A Scriptural Mind

For Athanasius Scripture is all sufficient for the declaration of divine truth and the instruction of our people in the way of salvation.

In these alone is proclaimed the doctrines of godliness. Let no man add to these, neither let him take ought from these … the Lord put to shame the Sadducees, and said, ‘Ye do err, not knowing the Scriptures.’ And he reproved the Jews, saying, ‘Search the Scriptures, for these are they that testify of Me (Nicene and Post-Nicene Fathers, Second Series, Vol IV, p552)

This integrity of the scriptural mind, fundamental to Anglicanism, is being lost in a continuum of ‘demythologizing’ as Anglicanism becomes captive to a hermeneutic of sociological reductionism.

We are in danger of losing the uniqueness of the Word of God in the process of continuous ‘reinterpretation’. But how can we interpet at all if we have forgotten the original language? Would it not be safer to bend our thought to the mental habits of the biblical language and to relearn the mental habits of the Bible? No man can receive the gospel unless he repents –‘changes his mind’. For in the language of the gospel ‘repentance’ (metanoeite) does not merely mean acknowledgement of and contrition for sins, but precisely a ‘change of mind’ – a profound change of man’s mental and emotional attitude, an integral renewal of man’s self, which begins in his self-renunciation and is accomplished and sealed by the Spirit. (George Florovsky, in Bible, Church and Tradition: An Eastern Orthodox View, p10)

Preach the Creeds

Florovsky states, ‘I am going to preach Jesus, and him crucified and risen … the message of salvation, as it has been handed down to me by an uninterrupted tradition of the Church Universal. I would not isolate myself in my own age … I am going to preach the “doctrines of the creed.” ’

A prophetic Church needs the scriptural mind to instruct God’s people and to prevent the Church from teaching ‘nothing as required of necessity to eternal salvation, but that which you shall be persuaded may be concluded and proved by Scripture.’ This persuasion is not a matter of private judgement or any kind of authority. In Article 20, it is the Church that has authority in controversies of faith and in Article 8, it is the Church’s three ancient Creeds that ‘ought thoroughly to be received and believed’, ‘for they may be proved by most certain warrants of Holy Scripture.’

Restraint on private judgement is no captivity. Scientists become scientists through membership of the scientific community, by accepting the established laws of that community as the foundation of future breakthroughs. Musicians become accomplished by imitating their predecessors in the community of musicians. Preachers and theologians, are members of the ecclesial community where the Bible requires us to hand on the tradition, so that bishops in every age emulate the apostles and commit to us what they themselves have received (2 Tim, 2, 2). The Church passes on the flame of Divine truth, as the witness and keeper of Holy Writ, otherwise our task would be hopeless if every generation had to rekindle that flame for itself.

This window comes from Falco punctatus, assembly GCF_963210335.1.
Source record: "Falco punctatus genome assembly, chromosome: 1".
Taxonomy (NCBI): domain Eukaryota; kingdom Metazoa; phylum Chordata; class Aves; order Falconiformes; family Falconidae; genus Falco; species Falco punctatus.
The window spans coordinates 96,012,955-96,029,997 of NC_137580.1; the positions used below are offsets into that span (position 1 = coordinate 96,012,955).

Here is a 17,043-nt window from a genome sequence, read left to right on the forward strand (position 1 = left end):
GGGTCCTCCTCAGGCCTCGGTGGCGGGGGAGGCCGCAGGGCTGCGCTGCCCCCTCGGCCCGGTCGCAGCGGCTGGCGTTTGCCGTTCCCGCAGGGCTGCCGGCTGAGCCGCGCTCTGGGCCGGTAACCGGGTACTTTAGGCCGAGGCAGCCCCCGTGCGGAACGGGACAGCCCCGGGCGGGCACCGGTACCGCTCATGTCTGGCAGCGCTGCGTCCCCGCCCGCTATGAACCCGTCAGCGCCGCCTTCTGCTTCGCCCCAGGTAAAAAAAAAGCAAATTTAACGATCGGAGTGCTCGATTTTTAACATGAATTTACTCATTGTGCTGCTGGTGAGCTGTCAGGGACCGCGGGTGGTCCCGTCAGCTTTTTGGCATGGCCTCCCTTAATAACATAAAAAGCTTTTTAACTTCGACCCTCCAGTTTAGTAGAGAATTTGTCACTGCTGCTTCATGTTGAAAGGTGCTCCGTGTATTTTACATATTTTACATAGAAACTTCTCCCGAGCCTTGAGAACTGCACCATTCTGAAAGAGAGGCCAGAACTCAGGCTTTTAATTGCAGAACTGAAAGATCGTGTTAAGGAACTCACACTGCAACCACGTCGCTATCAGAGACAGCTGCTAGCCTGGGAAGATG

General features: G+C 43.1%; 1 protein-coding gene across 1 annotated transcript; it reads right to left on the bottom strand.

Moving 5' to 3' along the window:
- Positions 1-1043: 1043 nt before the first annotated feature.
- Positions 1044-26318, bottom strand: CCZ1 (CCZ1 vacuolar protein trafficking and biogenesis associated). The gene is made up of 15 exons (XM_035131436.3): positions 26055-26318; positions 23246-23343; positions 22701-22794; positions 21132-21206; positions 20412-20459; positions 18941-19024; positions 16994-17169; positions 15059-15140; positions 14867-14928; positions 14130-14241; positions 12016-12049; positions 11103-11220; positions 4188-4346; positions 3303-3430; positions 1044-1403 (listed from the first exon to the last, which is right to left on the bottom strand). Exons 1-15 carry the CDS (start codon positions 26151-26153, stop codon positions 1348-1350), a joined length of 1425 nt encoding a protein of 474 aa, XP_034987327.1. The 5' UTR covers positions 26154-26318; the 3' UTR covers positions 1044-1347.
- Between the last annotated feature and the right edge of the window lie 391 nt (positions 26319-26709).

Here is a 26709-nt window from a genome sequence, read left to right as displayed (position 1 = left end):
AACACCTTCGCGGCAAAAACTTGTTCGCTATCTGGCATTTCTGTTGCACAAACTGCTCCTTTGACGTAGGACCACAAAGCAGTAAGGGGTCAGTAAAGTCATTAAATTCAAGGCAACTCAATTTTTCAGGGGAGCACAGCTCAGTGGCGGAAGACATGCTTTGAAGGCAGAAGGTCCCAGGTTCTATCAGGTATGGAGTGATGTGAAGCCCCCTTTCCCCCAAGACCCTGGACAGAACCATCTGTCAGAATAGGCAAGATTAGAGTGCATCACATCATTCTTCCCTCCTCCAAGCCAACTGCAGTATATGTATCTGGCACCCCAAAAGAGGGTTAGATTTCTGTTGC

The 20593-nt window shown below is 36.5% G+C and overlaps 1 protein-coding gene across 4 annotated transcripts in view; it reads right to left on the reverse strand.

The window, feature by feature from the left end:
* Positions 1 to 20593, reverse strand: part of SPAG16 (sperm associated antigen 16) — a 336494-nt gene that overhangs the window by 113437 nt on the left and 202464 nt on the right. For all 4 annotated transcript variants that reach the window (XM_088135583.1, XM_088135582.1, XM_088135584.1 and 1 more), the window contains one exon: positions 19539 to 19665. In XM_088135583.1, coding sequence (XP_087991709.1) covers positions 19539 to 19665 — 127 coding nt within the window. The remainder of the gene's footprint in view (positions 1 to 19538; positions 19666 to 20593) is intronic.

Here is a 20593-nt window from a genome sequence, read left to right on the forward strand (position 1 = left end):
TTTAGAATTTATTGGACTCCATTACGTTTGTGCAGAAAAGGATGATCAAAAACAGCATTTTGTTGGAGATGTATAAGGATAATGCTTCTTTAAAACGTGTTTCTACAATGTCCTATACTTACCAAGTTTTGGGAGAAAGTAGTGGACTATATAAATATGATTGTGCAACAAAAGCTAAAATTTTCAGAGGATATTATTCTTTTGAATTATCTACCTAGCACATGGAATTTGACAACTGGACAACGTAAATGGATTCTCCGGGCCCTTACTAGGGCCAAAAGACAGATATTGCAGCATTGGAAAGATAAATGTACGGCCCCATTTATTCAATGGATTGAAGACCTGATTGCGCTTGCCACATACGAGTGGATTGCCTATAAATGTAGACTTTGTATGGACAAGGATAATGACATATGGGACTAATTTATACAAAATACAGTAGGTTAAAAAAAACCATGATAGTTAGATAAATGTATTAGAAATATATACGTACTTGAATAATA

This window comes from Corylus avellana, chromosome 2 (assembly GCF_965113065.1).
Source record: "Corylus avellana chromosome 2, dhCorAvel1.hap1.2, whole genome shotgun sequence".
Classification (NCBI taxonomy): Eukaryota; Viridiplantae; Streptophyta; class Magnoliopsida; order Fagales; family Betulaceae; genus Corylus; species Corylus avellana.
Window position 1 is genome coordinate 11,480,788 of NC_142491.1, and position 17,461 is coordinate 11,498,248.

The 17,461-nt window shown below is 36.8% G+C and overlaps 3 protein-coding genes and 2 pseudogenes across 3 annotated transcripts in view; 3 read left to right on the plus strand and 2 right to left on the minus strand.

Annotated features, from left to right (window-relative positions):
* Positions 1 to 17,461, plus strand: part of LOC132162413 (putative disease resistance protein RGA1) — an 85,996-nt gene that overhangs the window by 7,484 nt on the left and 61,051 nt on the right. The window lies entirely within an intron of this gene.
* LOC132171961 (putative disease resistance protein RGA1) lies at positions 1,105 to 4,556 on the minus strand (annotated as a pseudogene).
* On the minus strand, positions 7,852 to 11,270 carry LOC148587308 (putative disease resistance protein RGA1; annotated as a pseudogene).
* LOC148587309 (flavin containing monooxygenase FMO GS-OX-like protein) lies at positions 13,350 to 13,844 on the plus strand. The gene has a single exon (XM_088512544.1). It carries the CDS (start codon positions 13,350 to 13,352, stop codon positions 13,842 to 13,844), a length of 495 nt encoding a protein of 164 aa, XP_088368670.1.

Bible and Church

In Contra Epistolam Manichaei Augustine stated, ‘For my part I should not believe the gospel except as moved by the authority of the Catholic Church.’ This early assertion of the dependence of the Scriptures for authority on the Church means that Christianity depends upon the Bible dancing with the Church and the Church with the Bible. Without the Church the Bible is lifeless and would not have been received as the written Word of God unless the Church’s authority had first persuaded us. The Ordinal instructs priests to teach nothing but what the Church persuades us is concluded and proved by Holy Scripture as interpreted by the ancient Fathers. It is not authority to create or develop new doctrines, but to declare judicially for purposes of discipline what is the faith once delivered to the saints – authority to determine what is heresy and what is not.

Councils, synods and bishops have been doing this, basing all their decisions on Scripture and conclusions from Scripture. These decisions sanctioned by the Church’s collective conscience, established the doctrine in Creeds, Canons, Articles and Liturgies, which the Church gives to its clergy requiring them to promise to be guided by these in all their teaching. This historic faith, claims to be based on the warrant of Scripture and owes its present authority, not so much to the councils and synods that originated them, as to the collective conscience of the Church of succeeding ages.

Arthur Middleton